What is a Series LLC?
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What is a Series LLC?
A Series LLC allows investors to form an umbrella organization over multiple properties to separate assets. In other words, an investor or business owner can utilize an SLLC to isolate the debt and risk associated with each asset held within the entity.
When investors form a Series LLC, each asset in the series is treated as if a separate company owns it: They have separate business names, bank accounts, and financial records, even a different registered agent.
From an asset protection perspective, a Series LLC keeps risky assets from adversely affecting the entire portfolio. If a lawsuit arises concerning a particular property, this structure protects the assets on the other series.
Setting up each property as a separate entity in a Series LLC has several advantages for the investor:
- It lowers administrative costs. Regardless of the number of series, the umbrella organization pays just one corporate filing fee.
- It streamlines tax preparation. In a properly structured Series LLC, all entities can be reported on a single tax return.
- It limits liability. The risk for each asset or series is isolated to that particular asset. If someone sues over a fall, only the assets in the associated series are at risk.
What Is the Difference Between a Series LLC and a Holding Company?
Both structures are useful for separating assets, but in a holding company, each asset forms a separate LLC. The holding company LLC is the parent company for each property LLC, as represented by the graphic below:
In a Series LLC, there is a single LLC with multiple limited liability interests, each with its own separate business interest or investment objective. Here is a more visual explanation:
The holding company structure requires the creation of multiple LLCs, while the Series LLC structure requires forming only one.
Depending on where the Series LLC is formed, it may be called a parent LLC, a holding LLC, a base LLC, or a master LLC, and the subsidiary entities may be called divisions, cells, or containers.
Are There Disadvantages With a Real Estate Series LLC?
The main disadvantage of this legal structure is that it is not universally available. Not all states recognize a Series LLC.
The following is a list of states and territories where an SLLC is recognized:
- Delaware (The Limited Liability Company Act)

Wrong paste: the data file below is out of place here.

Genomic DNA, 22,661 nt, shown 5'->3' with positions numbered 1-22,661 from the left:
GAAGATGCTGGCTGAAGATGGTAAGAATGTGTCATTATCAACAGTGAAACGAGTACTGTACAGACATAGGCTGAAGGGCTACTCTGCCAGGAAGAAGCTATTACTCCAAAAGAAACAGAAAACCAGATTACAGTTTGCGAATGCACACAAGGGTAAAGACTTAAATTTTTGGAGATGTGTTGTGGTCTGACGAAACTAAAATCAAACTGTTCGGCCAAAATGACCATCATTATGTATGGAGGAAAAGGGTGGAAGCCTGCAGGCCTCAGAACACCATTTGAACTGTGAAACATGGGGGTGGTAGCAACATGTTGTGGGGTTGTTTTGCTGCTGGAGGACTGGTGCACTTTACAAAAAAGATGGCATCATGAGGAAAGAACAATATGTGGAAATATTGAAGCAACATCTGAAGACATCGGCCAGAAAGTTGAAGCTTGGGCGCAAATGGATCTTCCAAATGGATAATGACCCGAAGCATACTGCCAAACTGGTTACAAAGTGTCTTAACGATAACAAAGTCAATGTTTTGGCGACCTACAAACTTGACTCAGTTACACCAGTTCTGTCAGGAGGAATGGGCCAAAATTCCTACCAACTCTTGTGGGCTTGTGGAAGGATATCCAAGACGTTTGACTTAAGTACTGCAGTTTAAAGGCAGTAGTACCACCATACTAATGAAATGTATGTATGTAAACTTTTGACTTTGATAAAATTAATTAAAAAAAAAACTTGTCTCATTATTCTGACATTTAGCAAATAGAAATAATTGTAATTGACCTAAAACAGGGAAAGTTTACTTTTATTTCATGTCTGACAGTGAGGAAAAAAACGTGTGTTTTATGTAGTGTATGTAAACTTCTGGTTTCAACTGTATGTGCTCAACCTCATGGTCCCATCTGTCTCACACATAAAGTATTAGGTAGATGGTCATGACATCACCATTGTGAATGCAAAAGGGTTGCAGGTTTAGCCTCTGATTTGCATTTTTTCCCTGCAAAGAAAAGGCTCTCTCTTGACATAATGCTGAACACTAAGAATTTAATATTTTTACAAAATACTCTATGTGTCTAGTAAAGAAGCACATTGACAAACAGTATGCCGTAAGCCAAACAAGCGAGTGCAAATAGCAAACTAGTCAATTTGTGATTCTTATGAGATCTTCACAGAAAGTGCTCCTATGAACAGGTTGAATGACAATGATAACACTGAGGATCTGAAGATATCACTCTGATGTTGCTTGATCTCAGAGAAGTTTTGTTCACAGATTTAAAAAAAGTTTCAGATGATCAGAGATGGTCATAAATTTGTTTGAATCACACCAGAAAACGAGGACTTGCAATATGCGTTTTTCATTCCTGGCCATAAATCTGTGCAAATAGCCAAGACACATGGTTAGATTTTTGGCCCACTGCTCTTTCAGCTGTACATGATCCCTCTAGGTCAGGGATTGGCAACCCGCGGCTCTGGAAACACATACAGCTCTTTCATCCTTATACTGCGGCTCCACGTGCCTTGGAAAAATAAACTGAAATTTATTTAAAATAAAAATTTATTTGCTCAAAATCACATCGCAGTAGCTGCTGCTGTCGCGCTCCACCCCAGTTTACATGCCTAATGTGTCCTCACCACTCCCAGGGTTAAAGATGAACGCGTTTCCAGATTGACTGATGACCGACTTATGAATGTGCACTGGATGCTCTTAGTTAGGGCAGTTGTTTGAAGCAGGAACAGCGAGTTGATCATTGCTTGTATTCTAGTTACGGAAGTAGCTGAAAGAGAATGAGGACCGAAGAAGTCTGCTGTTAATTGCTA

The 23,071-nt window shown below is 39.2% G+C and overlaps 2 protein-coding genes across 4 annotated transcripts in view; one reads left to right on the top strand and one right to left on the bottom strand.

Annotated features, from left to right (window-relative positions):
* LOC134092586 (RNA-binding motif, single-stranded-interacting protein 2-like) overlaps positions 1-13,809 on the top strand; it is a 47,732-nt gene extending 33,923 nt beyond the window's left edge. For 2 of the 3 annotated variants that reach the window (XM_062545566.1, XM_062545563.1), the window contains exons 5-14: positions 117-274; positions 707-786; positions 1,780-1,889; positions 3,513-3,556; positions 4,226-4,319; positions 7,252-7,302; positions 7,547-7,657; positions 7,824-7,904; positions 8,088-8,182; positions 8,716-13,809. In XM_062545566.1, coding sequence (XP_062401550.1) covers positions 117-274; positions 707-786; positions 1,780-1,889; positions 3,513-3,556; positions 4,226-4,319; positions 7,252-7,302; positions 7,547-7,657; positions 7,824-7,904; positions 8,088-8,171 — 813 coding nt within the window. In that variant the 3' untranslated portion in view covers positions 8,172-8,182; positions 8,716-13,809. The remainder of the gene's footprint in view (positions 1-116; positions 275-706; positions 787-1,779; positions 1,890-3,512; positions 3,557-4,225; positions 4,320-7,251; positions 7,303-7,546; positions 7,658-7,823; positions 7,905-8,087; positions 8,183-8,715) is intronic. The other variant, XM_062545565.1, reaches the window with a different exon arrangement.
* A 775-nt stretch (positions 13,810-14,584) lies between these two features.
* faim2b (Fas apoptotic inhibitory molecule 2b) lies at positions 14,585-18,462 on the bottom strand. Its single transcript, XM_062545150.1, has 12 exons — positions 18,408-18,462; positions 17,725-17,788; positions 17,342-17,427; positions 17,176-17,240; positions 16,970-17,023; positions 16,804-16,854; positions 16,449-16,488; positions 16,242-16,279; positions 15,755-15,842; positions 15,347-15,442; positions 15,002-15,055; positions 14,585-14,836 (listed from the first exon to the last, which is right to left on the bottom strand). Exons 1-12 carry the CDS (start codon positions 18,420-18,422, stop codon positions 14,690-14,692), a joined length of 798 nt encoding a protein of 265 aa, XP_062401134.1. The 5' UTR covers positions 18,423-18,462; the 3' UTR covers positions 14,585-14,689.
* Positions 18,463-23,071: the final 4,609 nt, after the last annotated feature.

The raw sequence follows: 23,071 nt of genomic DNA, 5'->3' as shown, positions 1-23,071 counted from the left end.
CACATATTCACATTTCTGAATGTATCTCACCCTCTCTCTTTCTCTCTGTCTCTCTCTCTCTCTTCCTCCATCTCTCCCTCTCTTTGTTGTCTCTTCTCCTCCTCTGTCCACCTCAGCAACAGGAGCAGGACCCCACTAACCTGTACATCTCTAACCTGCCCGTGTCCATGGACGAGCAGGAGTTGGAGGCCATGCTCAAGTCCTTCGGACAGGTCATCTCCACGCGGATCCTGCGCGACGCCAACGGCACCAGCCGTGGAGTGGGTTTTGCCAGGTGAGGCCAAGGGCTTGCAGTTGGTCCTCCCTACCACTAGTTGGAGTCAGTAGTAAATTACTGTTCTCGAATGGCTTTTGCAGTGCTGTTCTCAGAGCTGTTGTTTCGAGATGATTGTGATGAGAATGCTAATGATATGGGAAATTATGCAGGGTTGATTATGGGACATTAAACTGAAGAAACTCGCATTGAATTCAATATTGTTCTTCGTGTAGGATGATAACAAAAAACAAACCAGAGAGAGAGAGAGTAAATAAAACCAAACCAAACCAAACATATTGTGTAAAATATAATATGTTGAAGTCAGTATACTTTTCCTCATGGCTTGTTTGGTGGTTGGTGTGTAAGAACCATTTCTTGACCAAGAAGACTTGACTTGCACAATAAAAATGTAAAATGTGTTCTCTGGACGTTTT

- District of Columbia
- Montana (Montana Limited Liability Act)
- North Dakota
- Puerto Rico
How to Form a Series LLC
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Forming one is similar to that of a traditional LLC (assuming the company is based in a state that recognizes an SLLC). The company needs to file paperwork with the state that reflects the authorization to establish a subsidiary series beneath the parent LLC.
If the name of the Series LLC is different from the names of the members, an additional form called a doing-business-as (DBA) might need to be accomplished.
The master LLC and each of the subsidiary series will need its own employer identification number from the IRS and its own bank account. A registered agent in each state where the Series LLC operates should also be appointed.
Operating agreements are also necessary for the master LLC and each series entity to establish the roles and responsibilities for each. The state’s Office of the Secretary of State can provide specifics on how the paperwork is handled in their jurisdiction.
The legal structure of the investment entity is an important decision; it affects tax liability, legal liability, financial risk, and ongoing administrative expenses. Therefore, assuming the state in question recognizes a Series LLC, it may be a good option for real estate investment.
A series LLC operates in a similar fashion as a holding company; it is an umbrella organization that allows a business to own multiple separate assets and limit the liability of each. However, unlike a traditional holding company, a series LLC requires the formation of a single LLC instead of separate LLCs for each individual asset.
The main drawback of the SLLC for real estate investors is that the structure is not recognized in every state. In those states, another structure, like a traditional LLC, is necessary to separate personal and business assets.
- Series LLC. Wikipedia. Retrieved from https://en.wikipedia.org/wiki/Series_LLC
- Sember, B. (n.d.) What Is the Difference Between a Series LLC and a Restricted LLC? Legal Zoom. Retrieved from https://info.legalzoom.com/article/what-difference-between-series-llc-and-restricted-llc
- Nolo. (n.d.) What Is A Series LLC? Retrieved from https://www.nolo.com/legal-encyclopedia/what-is-series-llc.html
- How to Start an LLC. (2019.) What Is A Series LLC? Retrieved from https://howtostartanllc.com/what-is-a-series-llc